Dismissing an employee is not an easy task. If you’ve never had to dismiss an employee before, you need to be prepared when you do it for the first time. As an entrepreneur or small business owner, it can be one of the most challenging parts of the job, especially if you’re dismissing somebody who you’ve built a relationship with over a long period of time.
When a dismissal is not done in the correct way, it can cause serious problems for a business. The worst result is that the employee takes legal action on the grounds of ‘unfair dismissal’, which can be costly and time-consuming — something neither party wants.
Learning what to say and understanding fair grounds for dismissal means taking steps to prevent such a situation from occurring. If you thoroughly prepare yourself, the process will be significantly easier, which will benefit your company in many ways.
Below, we explain how you can be prepared and what you should say to make the reason why you’re dismissing your employee from their role as clear as possible.
If the time comes that you do need to dismiss an employee, familiarising yourself with the law beforehand is essential.
There are three main kinds of dismissal: fair dismissal, constructive dismissal and unfair dismissal. You must ensure that your reasons for dismissing an employee do not fall under the latter category.
Fair dismissal means you have reasonable and fair grounds to dismiss an employee. Dismissal is fair if the employee has broken the law or their conduct is not in line with that of the company, though there are other grounds for fair dismissal. Some of the expectations of an employee will be written into their employment contract. In all cases of dismissal, you must provide evidence to support your reasoning.
A constructive dismissal refers to when the company changes the contract of employment and the employee is forced to leave their role because of said changes. For example, if an employee has a pay decrease or their compensation package is removed. A constructive dismissal still has to be done in a fair way, which means discussing any changes with the employee and giving them reasonable notice.
You need to be aware of what constitutes as ‘unfair dismissal.’ There are a number of reasons why dismissal might be classified as unfair. Any reason related to pregnancy and maternity, involvement in a trade union, political or religious opinions are, amongst others, forms of unfair dismissal.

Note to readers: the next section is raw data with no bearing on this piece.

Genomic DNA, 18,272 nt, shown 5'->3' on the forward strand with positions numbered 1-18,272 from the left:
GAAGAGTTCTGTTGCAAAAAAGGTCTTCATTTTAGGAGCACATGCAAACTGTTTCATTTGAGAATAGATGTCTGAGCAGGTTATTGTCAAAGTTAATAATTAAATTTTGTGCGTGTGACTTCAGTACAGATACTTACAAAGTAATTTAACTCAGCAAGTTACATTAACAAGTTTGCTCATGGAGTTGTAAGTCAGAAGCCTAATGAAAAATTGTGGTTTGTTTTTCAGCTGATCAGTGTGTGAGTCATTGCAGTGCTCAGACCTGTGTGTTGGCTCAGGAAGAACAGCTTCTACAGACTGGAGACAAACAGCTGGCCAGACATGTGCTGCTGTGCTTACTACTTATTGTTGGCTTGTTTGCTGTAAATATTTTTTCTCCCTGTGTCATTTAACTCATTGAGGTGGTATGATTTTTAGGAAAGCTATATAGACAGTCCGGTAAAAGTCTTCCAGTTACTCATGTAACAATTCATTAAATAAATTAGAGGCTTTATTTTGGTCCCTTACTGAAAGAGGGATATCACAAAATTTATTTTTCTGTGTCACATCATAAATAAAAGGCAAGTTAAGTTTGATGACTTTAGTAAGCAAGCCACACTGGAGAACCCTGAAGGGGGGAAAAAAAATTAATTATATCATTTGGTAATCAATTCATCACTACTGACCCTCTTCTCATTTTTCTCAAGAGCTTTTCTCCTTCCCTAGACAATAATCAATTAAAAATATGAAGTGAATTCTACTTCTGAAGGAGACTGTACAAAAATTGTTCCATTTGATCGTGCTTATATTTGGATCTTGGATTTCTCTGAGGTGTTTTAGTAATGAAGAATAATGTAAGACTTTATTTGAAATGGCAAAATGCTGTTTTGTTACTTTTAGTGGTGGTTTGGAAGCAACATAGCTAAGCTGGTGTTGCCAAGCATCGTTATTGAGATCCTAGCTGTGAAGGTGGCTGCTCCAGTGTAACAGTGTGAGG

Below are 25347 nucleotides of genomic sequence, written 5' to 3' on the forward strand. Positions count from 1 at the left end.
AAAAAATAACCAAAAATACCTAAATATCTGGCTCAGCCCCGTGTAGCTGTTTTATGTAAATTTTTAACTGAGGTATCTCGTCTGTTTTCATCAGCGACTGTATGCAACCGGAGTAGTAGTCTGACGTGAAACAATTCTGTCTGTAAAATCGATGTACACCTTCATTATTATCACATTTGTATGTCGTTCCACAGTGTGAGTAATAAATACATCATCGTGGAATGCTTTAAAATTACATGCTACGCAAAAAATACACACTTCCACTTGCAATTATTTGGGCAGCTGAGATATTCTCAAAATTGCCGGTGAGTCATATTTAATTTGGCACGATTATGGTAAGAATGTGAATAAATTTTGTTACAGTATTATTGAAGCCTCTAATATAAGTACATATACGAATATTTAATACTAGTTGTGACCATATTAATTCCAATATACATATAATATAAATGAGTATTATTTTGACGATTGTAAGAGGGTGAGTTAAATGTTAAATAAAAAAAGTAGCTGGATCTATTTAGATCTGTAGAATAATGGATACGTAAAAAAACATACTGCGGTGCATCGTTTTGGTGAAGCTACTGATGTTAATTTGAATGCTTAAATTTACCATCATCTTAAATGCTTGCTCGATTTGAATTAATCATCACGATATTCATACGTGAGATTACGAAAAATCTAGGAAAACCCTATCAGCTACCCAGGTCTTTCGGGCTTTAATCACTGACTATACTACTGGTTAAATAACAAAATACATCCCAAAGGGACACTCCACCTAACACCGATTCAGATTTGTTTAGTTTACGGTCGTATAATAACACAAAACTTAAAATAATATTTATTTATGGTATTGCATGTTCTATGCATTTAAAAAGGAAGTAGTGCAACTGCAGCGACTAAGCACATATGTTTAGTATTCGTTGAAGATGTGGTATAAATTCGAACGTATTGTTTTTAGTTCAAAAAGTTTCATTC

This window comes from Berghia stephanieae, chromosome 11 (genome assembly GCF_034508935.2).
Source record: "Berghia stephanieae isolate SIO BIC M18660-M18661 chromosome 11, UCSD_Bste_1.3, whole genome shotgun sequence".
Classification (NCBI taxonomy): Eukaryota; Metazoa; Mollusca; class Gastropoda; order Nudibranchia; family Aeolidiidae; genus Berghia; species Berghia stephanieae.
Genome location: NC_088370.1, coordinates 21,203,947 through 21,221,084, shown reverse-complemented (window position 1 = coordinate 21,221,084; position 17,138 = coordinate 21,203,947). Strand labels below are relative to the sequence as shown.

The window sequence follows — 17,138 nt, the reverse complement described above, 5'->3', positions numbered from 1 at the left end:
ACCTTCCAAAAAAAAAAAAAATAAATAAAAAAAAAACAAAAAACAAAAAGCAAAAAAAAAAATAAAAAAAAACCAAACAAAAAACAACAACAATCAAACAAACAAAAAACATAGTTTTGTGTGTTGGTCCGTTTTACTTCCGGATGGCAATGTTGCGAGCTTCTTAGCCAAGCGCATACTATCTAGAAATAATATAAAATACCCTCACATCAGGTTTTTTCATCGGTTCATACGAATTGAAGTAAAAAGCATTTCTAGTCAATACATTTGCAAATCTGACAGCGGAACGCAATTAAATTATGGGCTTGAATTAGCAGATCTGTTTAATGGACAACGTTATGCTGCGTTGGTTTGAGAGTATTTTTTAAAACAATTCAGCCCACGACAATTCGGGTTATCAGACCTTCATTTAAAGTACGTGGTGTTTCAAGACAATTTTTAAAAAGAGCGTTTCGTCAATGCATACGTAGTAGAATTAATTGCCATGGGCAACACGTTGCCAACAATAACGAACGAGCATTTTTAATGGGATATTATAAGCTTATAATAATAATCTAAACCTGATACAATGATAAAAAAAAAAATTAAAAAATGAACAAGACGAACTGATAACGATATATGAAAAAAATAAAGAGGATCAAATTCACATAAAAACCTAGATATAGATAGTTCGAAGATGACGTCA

If one of these reasons, or any others listed by legislation, form your grounds for dismissing an employee, this may not be lawful and the employee will have the right to file a lawsuit against your company.
If you know that you are dismissing an employee fairly or constructively, you should first plan a meeting with the employee. Always give advance notice, of at least 48 hours, so that the employee can prepare.
At the meeting, you must clearly explain the grounds for dismissal and include evidence to support your conclusion. Always allow time for the employee to respond and ask their own questions.
After the initial meeting, the employee has time to appeal the dismissal before the date they are due to leave. Five days is a reasonable amount of time for the employee to appeal the decision. If, after the five-day period, the employee has not appealed and you still wish to terminate the employment, you can then do so.
Nobody wants to leave a business on bad terms and you don’t want to leave any employee with a lasting negative opinion of your business. Be sensitive to the individual and, where possible, remain amicable.
Dismissing an employee and understanding what constitutes as fair dismissal can be difficult, so an employment lawyer can also advise you before you begin the process. If your employee decides to make a case against you for unfair dismissal, you should always consider consulting an employment lawyer. Mistakes can be costly.
Parslows Jersey can help
We are experts in all aspects of Jersey employment law, including employment contracts and policies, redundancies, disciplinary, capability and grievance procedures, discrimination, compromise agreements and tribunal representation.
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